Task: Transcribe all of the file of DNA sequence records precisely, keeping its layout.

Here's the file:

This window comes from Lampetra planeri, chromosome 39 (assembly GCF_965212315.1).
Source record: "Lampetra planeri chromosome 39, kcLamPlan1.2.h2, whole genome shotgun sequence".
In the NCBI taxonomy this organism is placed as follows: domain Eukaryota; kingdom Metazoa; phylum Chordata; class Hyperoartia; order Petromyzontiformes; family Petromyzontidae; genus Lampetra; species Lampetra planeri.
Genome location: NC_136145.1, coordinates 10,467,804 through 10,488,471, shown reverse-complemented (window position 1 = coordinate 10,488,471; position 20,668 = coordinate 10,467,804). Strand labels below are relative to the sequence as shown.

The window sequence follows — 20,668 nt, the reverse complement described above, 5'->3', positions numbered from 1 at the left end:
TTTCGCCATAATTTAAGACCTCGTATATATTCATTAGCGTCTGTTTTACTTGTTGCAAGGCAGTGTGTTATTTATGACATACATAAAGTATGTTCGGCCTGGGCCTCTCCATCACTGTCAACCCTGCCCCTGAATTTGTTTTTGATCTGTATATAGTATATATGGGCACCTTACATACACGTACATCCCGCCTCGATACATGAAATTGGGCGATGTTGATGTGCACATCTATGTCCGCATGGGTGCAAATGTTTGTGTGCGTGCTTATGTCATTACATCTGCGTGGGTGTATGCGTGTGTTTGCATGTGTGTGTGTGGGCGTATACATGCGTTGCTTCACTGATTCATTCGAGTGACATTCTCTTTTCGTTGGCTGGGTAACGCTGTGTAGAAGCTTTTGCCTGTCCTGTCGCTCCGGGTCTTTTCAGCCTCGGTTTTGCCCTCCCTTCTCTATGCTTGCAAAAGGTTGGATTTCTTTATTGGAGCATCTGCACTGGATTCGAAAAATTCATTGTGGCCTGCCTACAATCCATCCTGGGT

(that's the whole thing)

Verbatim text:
This window comes from Lampetra planeri, chromosome 39 (assembly GCF_965212315.1).
Source record: "Lampetra planeri chromosome 39, kcLamPlan1.2.h2, whole genome shotgun sequence".
In the NCBI taxonomy this organism is placed as follows: domain Eukaryota; kingdom Metazoa; phylum Chordata; class Hyperoartia; order Petromyzontiformes; family Petromyzontidae; genus Lampetra; species Lampetra planeri.
Genome location: NC_136145.1, coordinates 10,467,804 through 10,488,471, shown reverse-complemented (window position 1 = coordinate 10,488,471; position 20,668 = coordinate 10,467,804). Strand labels below are relative to the sequence as shown.

The window sequence follows — 20,668 nt, the reverse complement described above, 5'->3', positions numbered from 1 at the left end:
TTTCGCCATAATTTAAGACCTCGTATATATTCATTAGCGTCTGTTTTACTTGTTGCAAGGCAGTGTGTTATTTATGACATACATAAAGTATGTTCGGCCTGGGCCTCTCCATCACTGTCAACCCTGCCCCTGAATTTGTTTTTGATCTGTATATAGTATATATGGGCACCTTACATACACGTACATCCCGCCTCGATACATGAAATTGGGCGATGTTGATGTGCACATCTATGTCCGCATGGGTGCAAATGTTTGTGTGCGTGCTTATGTCATTACATCTGCGTGGGTGTATGCGTGTGTTTGCATGTGTGTGTGTGGGCGTATACATGCGTTGCTTCACTGATTCATTCGAGTGACATTCTCTTTTCGTTGGCTGGGTAACGCTGTGTAGAAGCTTTTGCCTGTCCTGTCGCTCCGGGTCTTTTCAGCCTCGGTTTTGCCCTCCCTTCTCTATGCTTGCAAAAGGTTGGATTTCTTTATTGGAGCATCTGCACTGGATTCGAAAAATTCATTGTGGCCTGCCTACAATCCATCCTGGGT